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8th Circuit shuts down protesters’ suit, allows fired cop’s claim to proceed

Scott Lauck//January 23, 2023

8th Circuit shuts down protesters’ suit, allows fired cop’s claim to proceed

Scott Lauck//January 23, 2023

The 8th U.S. Circuit Court of Appeals on Jan. 19 issued two opinions related to the Black Lives Matter movement — one dismissing a claim that a Missouri police department had a policy of breaking up anti-police demonstrations, and another resurrecting a suit by a Missouri officer fired for sharing a satirical video criticizing the movement.

The first case involved a series of protests over excessive use of force by police that took place outside the Florissant police station in the summer of 2020. The suit alleges that police arbitrarily declared the assembly to be unlawful and ordered the protesters to disperse, resulting in some arrests.

The suit argues that the protesters were not violating state statutes that prohibit unlawful assembly or refusal to disperse. Rather than name particular officers, the suit brought claims under Monell v. Department of Social Services, a 1978 U.S. Supreme Court case that allows suits against agencies whose unwritten policies or customs are unconstitutional.

The 8th Circuit, however, said the plaintiffs’ complaint “improperly limited Florissant’s broad civil authority to manage protests in the public interest to situations violating the criminal offenses of unlawful assembly and failure to disperse.”

“This is a flawed legal theory,” Judge James B. Loken wrote for the court. He said police have many potential justifications for dispersing crowds, such as traffic control. He noted that the complaint itself indicated the protesters had painted a BLM message on the street in front of the station and declined to move out of the street to a parking lot.

Judge Jonathan A. Kobes concurred, but Judge Jane Kelly argued in a dissent that the suit should have been allowed to proceed at this stage. To avoid dismissal, she said, the plaintiffs only needed to show that their explanation of events was plausible.

“Applied here, the fact that the City could remove protestors who are blocking traffic does not mean that Plaintiffs’ theory that they did so arbitrarily is implausible,” she wrote.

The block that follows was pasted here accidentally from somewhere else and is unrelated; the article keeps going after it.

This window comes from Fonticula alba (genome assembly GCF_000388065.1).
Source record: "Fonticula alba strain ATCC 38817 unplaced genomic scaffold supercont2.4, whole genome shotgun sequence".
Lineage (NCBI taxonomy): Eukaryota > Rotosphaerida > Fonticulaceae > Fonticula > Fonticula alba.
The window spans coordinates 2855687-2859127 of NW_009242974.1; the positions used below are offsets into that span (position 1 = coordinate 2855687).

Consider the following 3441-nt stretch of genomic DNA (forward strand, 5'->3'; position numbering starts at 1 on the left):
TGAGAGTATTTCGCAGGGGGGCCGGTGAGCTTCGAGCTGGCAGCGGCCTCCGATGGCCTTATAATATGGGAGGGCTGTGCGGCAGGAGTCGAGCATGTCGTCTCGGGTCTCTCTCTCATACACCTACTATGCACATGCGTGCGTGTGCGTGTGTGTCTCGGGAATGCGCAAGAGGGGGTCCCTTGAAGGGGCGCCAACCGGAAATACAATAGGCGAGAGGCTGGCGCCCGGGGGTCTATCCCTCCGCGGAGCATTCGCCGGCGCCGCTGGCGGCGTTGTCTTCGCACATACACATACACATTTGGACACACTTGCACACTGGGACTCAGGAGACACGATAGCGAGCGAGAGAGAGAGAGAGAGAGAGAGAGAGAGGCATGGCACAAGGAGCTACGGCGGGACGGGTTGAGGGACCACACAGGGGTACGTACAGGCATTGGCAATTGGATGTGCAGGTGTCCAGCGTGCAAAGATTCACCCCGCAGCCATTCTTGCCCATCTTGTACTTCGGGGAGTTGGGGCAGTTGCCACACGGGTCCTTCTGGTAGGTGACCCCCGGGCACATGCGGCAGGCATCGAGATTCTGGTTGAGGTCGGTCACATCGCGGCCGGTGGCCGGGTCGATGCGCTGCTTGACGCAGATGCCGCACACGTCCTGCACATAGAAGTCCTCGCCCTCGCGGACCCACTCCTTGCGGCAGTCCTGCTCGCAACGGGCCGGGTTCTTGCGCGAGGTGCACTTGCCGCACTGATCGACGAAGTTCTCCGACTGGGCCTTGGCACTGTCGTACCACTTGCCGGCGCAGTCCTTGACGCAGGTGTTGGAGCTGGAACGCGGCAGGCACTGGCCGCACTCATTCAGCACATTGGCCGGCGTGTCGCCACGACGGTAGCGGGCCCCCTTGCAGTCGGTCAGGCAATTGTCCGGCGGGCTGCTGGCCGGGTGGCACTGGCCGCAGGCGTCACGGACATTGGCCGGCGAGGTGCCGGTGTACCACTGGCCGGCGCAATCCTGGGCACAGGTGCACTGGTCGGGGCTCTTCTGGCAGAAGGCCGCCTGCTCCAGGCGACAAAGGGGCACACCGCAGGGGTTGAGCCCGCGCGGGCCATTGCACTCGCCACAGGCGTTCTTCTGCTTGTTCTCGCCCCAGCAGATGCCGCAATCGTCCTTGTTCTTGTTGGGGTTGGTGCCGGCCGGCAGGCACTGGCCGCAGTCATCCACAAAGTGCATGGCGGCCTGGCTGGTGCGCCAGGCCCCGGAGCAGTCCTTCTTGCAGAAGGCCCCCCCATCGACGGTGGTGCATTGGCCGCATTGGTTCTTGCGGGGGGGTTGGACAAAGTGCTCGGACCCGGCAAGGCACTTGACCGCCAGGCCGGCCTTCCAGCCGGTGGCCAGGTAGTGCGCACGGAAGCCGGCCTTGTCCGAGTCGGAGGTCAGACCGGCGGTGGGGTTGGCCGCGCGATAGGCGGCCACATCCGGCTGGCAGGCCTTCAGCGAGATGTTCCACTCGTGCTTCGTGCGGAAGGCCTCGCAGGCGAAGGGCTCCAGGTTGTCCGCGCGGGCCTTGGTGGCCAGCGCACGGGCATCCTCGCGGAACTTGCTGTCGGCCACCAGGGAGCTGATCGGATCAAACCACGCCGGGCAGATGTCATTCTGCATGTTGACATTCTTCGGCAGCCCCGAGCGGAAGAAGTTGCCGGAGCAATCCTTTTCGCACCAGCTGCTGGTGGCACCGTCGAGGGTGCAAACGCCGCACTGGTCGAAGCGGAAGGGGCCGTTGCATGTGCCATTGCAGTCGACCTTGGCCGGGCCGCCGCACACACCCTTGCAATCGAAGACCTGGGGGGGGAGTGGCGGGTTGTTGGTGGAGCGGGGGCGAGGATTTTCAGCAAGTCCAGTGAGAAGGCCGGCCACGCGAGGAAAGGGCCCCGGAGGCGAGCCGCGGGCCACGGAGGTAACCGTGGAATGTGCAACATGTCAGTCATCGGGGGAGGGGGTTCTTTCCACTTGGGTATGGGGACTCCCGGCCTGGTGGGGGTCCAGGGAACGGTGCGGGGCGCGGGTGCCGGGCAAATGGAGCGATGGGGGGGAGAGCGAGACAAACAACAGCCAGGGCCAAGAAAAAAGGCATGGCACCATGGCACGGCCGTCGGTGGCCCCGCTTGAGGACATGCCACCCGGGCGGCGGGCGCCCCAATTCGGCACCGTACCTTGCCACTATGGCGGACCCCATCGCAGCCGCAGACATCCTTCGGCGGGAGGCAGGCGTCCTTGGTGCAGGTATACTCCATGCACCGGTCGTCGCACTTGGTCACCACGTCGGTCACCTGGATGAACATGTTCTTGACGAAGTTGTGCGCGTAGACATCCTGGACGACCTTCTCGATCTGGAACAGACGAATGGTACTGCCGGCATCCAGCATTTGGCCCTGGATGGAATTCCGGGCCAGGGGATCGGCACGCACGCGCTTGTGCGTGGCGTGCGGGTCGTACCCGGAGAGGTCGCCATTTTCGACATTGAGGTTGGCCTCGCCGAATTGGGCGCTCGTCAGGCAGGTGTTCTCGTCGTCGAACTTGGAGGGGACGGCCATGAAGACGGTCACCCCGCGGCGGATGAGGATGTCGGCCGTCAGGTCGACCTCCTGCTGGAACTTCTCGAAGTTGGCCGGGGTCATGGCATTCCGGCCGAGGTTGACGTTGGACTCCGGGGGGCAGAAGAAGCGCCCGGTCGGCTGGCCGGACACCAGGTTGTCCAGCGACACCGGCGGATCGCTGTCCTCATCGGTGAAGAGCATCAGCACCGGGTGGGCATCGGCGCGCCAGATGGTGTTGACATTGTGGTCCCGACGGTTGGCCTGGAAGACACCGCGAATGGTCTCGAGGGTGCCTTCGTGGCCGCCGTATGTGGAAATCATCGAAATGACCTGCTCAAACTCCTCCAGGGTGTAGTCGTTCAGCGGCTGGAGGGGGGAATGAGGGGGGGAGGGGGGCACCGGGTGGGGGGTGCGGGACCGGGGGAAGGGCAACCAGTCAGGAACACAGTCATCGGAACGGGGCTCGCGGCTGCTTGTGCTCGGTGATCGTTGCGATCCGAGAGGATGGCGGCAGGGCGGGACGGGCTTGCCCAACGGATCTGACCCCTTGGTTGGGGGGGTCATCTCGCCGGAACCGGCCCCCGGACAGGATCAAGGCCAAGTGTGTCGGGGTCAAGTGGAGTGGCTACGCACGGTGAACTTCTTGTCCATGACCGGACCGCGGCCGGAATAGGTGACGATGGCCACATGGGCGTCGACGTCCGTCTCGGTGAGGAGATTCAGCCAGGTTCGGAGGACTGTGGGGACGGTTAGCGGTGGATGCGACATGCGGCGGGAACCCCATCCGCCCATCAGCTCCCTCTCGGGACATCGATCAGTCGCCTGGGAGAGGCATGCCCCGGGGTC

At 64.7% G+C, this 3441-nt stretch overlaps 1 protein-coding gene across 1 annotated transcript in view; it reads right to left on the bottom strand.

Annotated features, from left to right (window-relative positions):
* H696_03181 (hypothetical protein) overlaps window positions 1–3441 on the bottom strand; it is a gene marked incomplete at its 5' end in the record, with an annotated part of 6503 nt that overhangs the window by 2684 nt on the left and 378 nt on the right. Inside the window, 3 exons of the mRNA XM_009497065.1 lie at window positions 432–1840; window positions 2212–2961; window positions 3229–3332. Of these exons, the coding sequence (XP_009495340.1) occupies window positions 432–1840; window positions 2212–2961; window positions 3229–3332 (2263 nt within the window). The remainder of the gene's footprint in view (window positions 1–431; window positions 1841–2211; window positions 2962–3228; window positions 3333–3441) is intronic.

John Hessel of Lewis Rice, an attorney for the city, said the ruling reaffirmed the basic First Amendment principle that free speech is protected but not unlimited. He said the protests were blocking a major St. Louis-area road and that, had the case proceeded to discovery, the city would have prevailed on summary judgment.

“You can place reasonable limits on the First Amendment right based upon the forum and based upon the conduct, even if it’s peaceful,” he said.

The American Civil Liberties Union of Missouri represented the protesters.

“We are disappointed with the decision and will continue to explore all options,” Tom Bastian, a spokesman for the organization, said in an email.

The second case concerned Brian Bresnahan, a former St. Peters police officer who was forced to resign for a message he sent to a text messaging group that officers used to update each other about local Black Lives Matter protests. As described in the opinion, Bresnahan shared a video from an animated show called “Paradise PD” that showed a black police officer who accidentally shot himself, captioned with a media headline that said, “another innocent black man shot by a cop.”

Bresnahan described the video as a parody of the BLM protests and alleged that his First Amendment rights were violated. The 8th Circuit agreed, reversing a district judge’s dismissal of the suit.

Judge Kobes, writing for the court, said Bresnahan had plausibly alleged that he was acting as a private citizen when he sent the video, as officers used the group text for both work-related and unrelated messages. The video, he added, could be regarded as protected speech that involved a matter of public concern because it “plausibly commented on BLM and related media coverage.”

He added that it remains to be seen if Bresnahan ultimately would prevail or if the department would be found justified in firing him.

“We hold merely that Bresnahan’s complaint states a claim for First Amendment retaliation,” Kobes wrote.

Judge Morris S. Arnold concurred. Loken did as well, though he wrote a brief separate opinion that approvingly cited the ruling’s limited conclusion.

“We are ecstatic with the Court’s ruling in this matter and intend to continue to stand up for our rights guaranteed by the First Amendment,” Peter Bruntrager of Bruntrager & Billings, an attorney for Bresnahan, said in an email.

John H. Kilper of Hamilton Weber, an attorney for the city, didn’t respond to a request for comment.

The cases are Edwards v. City of Florissant, 21-3137, and Bresnahan v. City of St. Peters, 21-3910.

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